The energy prospects on the horizon in December 2022 are very different from those of December 2021, and in December 2023, the picture is likely to be different once again. With action and engagement, we can make it a much brighter one.
Mitigating the destruction that climate change is bringing to our ecosystems and lifestyles has been a long-time priority of Inletkeeper. Now we’re starting to see institutions acting on these priorities.
As Cook Inlet’s reservoirs of cheap, readily-available natural gas are dwindling, we need to diversify our energy and conserve gas to prevent ever-climbing rates and climate chaos. Bringing renewables into our power system — and making our system efficient and robust enough to handle them — is overwhelmingly in our interest. Homer Electric Association recognized this fact in 2021, when their board of directors set a goal of being 50% renewable by 2025. Hilcorp isn’t committing to future gas supply contracts, and with HEA’s present Hilcorp contract up in March 2024 – and Matanuska and Chugach Electric Association’s in 2028 – local institutions are seeing the need for change.
Here is some of the progress that has come this year from growing awareness of our energy situation:
- In May, the Kenai Peninsula Borough Assembly extended tax exemptions for independent power producers, third-party companies that build power generation and sell it to utilities. The change spurred forward a proposal from the company Renewable IPP to build a 20 megawatt solar farm in Sterling, which will be Alaska’s largest.
- In the Mat-Su Valley, Renewable IPP is at work on a 8.5 megawatt solar farm in Houston. In 2019, they opened Alaska’s current largest solar installation, the 1.2 megawatt Willow Solar Farm. The Houston farm is set to be completed in August 2023.
- Funded by the state’s Renewable Energy Fund, HEA is now set to begin wind studies in four locations on the peninsula.
- The Renewable Energy Fund also granted HEA funding to design a methane capture project at the Kenai Peninsula Landfill. HEA and the Kenai Peninsula Borough now need to formalize financial agreements to move the project forward.
- Governor Mike Dunleavy introduced a bill for Renewable Portfolio Standards, which would require the Railbelt utilities to be powered by 80% renewable energy by 2040. Though it didn’t pass the legislature this year, there are plans to bring it back for another shot when the next session starts in January.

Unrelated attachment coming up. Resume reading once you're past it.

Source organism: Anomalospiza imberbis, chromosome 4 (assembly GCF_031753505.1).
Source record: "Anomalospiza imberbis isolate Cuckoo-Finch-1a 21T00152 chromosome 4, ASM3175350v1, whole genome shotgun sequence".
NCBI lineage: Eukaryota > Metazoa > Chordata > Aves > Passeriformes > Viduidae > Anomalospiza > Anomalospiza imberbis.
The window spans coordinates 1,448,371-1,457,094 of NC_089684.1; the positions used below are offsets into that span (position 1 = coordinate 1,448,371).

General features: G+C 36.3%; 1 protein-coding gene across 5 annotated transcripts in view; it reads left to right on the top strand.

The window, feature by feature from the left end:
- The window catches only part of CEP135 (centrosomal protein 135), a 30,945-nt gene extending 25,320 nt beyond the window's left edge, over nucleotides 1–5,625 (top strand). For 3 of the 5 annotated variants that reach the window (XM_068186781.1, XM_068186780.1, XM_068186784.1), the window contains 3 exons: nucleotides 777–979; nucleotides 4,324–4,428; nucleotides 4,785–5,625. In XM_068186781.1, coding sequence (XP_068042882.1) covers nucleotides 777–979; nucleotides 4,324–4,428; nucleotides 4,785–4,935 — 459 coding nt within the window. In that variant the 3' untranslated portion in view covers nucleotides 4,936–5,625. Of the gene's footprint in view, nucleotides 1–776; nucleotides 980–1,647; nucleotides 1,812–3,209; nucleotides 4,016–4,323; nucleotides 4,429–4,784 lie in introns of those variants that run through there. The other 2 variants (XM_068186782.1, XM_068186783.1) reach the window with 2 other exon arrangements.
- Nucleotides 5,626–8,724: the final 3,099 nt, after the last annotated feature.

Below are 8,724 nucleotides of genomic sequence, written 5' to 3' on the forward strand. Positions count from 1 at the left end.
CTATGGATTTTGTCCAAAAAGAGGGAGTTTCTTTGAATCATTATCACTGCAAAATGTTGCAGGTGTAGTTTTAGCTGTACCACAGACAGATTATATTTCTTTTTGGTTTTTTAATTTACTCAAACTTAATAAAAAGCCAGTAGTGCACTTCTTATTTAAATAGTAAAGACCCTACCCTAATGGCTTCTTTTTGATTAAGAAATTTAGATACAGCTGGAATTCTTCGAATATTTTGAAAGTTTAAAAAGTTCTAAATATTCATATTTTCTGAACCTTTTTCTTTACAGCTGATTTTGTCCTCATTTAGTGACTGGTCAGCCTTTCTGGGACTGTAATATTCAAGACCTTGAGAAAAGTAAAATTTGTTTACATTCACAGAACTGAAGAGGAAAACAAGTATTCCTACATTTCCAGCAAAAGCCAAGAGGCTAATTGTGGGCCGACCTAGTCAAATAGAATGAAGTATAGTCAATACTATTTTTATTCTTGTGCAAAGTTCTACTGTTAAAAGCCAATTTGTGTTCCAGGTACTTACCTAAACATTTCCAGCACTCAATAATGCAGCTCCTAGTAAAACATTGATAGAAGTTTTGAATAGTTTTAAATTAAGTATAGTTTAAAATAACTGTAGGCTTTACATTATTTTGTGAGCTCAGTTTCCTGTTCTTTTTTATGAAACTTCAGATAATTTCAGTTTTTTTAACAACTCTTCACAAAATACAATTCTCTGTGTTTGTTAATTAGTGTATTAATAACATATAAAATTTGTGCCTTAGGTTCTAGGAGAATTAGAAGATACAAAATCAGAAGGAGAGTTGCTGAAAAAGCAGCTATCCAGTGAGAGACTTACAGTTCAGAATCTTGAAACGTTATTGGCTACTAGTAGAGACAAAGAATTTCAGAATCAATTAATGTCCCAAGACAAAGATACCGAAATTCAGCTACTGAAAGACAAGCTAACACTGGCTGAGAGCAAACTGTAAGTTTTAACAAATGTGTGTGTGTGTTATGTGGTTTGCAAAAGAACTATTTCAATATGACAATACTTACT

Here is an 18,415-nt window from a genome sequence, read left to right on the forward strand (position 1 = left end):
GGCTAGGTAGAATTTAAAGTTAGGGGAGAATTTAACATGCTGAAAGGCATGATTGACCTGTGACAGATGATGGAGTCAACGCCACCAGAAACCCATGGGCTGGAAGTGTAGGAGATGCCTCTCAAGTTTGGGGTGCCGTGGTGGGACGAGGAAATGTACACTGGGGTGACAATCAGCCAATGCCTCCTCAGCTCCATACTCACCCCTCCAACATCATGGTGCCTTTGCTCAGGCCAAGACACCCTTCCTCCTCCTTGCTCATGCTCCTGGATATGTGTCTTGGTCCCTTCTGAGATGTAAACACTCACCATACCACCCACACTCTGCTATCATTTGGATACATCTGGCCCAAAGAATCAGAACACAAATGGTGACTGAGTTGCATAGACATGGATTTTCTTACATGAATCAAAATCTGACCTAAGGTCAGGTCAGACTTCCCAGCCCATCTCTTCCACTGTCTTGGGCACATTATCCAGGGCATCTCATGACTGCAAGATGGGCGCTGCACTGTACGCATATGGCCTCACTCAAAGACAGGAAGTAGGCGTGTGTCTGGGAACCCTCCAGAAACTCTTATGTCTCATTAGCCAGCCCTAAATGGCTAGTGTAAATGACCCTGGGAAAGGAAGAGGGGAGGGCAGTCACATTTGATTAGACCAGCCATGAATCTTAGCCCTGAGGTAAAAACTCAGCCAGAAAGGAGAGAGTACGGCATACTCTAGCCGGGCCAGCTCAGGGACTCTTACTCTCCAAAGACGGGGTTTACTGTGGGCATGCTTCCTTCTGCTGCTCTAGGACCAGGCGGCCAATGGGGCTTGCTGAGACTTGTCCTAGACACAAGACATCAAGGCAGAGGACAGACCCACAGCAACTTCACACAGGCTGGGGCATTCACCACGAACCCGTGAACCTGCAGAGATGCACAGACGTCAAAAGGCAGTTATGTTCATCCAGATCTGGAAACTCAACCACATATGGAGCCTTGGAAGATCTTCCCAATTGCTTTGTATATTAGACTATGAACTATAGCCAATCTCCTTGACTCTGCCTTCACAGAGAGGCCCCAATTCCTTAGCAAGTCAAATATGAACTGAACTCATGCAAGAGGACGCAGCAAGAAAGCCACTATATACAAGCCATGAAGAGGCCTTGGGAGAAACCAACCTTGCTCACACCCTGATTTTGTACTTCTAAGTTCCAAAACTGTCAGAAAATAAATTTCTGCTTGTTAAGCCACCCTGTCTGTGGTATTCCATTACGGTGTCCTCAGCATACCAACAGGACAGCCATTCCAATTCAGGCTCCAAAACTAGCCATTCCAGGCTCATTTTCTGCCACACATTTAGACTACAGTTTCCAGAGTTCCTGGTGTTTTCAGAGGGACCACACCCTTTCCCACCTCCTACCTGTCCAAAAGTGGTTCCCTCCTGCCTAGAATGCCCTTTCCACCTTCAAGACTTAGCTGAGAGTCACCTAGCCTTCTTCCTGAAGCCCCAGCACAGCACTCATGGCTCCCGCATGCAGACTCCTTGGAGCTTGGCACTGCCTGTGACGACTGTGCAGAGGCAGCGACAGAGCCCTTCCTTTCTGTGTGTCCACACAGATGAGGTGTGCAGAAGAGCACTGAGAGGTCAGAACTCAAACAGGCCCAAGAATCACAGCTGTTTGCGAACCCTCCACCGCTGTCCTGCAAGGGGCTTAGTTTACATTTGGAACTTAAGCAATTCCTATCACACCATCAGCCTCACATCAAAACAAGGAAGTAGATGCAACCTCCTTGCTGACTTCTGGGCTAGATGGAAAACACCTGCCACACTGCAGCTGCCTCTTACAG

- In October, the owners of the Fire Island Wind Project near Anchorage – Cook Inlet Region Incorporated – announced they’ll be seeking to triple the wind farm’s output.
- Hilcorp is working with the National Renewable Energy Laboratory to study the possibility of adding tidal turbines to its aging Cook Inlet oil platforms.
- HEA is seeking funding from this year’s Renewable Energy Fund grant to investigate wind turbines on old oil platforms and geothermal power from Mt. Augustine.
- The Infrastructure Investment and Jobs Act and the Inflation Reduction Act are set to bring in floods of money for renewables that could boost our economy, unless our leaders sleep through it.
And in 2023, the legislature will (hopefully) be considering:
- A revamped version of Renewable Portfolio Standards
- Community Solar legislation that will allow renters, residents with low or fixed-income, and folks with shady yards and roofs to share the economic and climatic benefits of solar power, even if they can’t install panels on their own property.
- An extension of the Renewable Energy Fund grant program until 2033. This grant, given by the Alaska Energy Authority, has funded over 100 renewable projects, including HEA’s current wind exploration and landfill gas plans. If renewed, it may fund prospective geothermal on Augustine and possible oil platform wind turbines.
These milestones have all been supported by less visible but no less essential work of grid modeling, grant writing, policy crafting, and financing. The staff and engineers of our electric co-ops — along with those from numerous research outfits, independent power producers, and agencies — have spent 2022 working hard to make the energy change we know we need.
For this needed work to continue, there is one vital prerequisite: utility co-op boards that understand and support it. The electric co-ops of the Cook Inlet watershed – MEA, CEA, and HEA – are led by boards of directors, elected each spring by every household that pays an electric bill. An energy transition can’t happen unless a majority in each of these boards says yes to every major step along the way.
Our energy system is leaning in the right direction, but it isn’t guaranteed to move in that way. Keeping the progress we’ve made will take action from us, the co-op members, in support of board candidates who see the need for building renewables quickly. We can’t allow divided boards to be an obstacle to the future we need.
Inletkeeper is working in a coalition of non-profit partners to organize utility co-op members to become more engaged with their energy future, starting with their participation in board of director elections. Though these are small races, with a typical turnout around 15%, we will still need to mobilize at scale to win.
By voting, volunteering and donating, you are holding our institutions accountable to a brighter, cleaner, more affordable energy future by proactively pushing the renewable energy transition forward.